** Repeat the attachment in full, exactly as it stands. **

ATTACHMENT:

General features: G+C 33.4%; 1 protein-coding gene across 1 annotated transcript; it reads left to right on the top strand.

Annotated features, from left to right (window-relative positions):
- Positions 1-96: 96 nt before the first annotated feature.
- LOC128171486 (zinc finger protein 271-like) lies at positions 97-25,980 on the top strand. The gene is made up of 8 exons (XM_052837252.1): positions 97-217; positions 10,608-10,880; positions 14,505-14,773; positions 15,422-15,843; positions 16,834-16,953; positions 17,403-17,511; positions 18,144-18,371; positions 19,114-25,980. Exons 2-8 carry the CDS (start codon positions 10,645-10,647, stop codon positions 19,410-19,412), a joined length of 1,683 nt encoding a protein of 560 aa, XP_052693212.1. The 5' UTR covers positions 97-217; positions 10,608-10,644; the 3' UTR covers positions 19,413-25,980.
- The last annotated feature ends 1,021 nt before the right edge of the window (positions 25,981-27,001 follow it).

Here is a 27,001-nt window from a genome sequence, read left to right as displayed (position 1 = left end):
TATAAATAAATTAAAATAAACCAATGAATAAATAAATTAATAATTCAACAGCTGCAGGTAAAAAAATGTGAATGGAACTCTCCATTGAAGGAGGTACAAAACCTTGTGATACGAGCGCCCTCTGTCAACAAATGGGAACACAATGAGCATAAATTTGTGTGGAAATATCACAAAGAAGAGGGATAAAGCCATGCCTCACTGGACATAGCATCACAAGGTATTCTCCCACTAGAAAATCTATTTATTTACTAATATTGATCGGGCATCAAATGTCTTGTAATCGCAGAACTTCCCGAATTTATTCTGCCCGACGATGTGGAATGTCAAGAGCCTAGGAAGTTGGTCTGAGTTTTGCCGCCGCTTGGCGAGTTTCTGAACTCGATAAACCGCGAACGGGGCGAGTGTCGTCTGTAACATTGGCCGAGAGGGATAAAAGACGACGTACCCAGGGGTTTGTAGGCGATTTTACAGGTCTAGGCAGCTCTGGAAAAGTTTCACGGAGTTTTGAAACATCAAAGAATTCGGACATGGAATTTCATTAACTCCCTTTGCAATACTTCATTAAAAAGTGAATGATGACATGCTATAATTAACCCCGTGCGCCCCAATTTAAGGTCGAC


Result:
General features: G+C 33.4%; 1 protein-coding gene across 1 annotated transcript; it reads left to right on the top strand.

Annotated features, from left to right (window-relative positions):
- Positions 1-96: 96 nt before the first annotated feature.
- LOC128171486 (zinc finger protein 271-like) lies at positions 97-25,980 on the top strand. The gene is made up of 8 exons (XM_052837252.1): positions 97-217; positions 10,608-10,880; positions 14,505-14,773; positions 15,422-15,843; positions 16,834-16,953; positions 17,403-17,511; positions 18,144-18,371; positions 19,114-25,980. Exons 2-8 carry the CDS (start codon positions 10,645-10,647, stop codon positions 19,410-19,412), a joined length of 1,683 nt encoding a protein of 560 aa, XP_052693212.1. The 5' UTR covers positions 97-217; positions 10,608-10,644; the 3' UTR covers positions 19,413-25,980.
- The last annotated feature ends 1,021 nt before the right edge of the window (positions 25,981-27,001 follow it).

Here is a 27,001-nt window from a genome sequence, read left to right as displayed (position 1 = left end):
TATAAATAAATTAAAATAAACCAATGAATAAATAAATTAATAATTCAACAGCTGCAGGTAAAAAAATGTGAATGGAACTCTCCATTGAAGGAGGTACAAAACCTTGTGATACGAGCGCCCTCTGTCAACAAATGGGAACACAATGAGCATAAATTTGTGTGGAAATATCACAAAGAAGAGGGATAAAGCCATGCCTCACTGGACATAGCATCACAAGGTATTCTCCCACTAGAAAATCTATTTATTTACTAATATTGATCGGGCATCAAATGTCTTGTAATCGCAGAACTTCCCGAATTTATTCTGCCCGACGATGTGGAATGTCAAGAGCCTAGGAAGTTGGTCTGAGTTTTGCCGCCGCTTGGCGAGTTTCTGAACTCGATAAACCGCGAACGGGGCGAGTGTCGTCTGTAACATTGGCCGAGAGGGATAAAAGACGACGTACCCAGGGGTTTGTAGGCGATTTTACAGGTCTAGGCAGCTCTGGAAAAGTTTCACGGAGTTTTGAAACATCAAAGAATTCGGACATGGAATTTCATTAACTCCCTTTGCAATACTTCATTAAAAAGTGAATGATGACATGCTATAATTAACCCCGTGCGCCCCAATTTAAGGTCGAC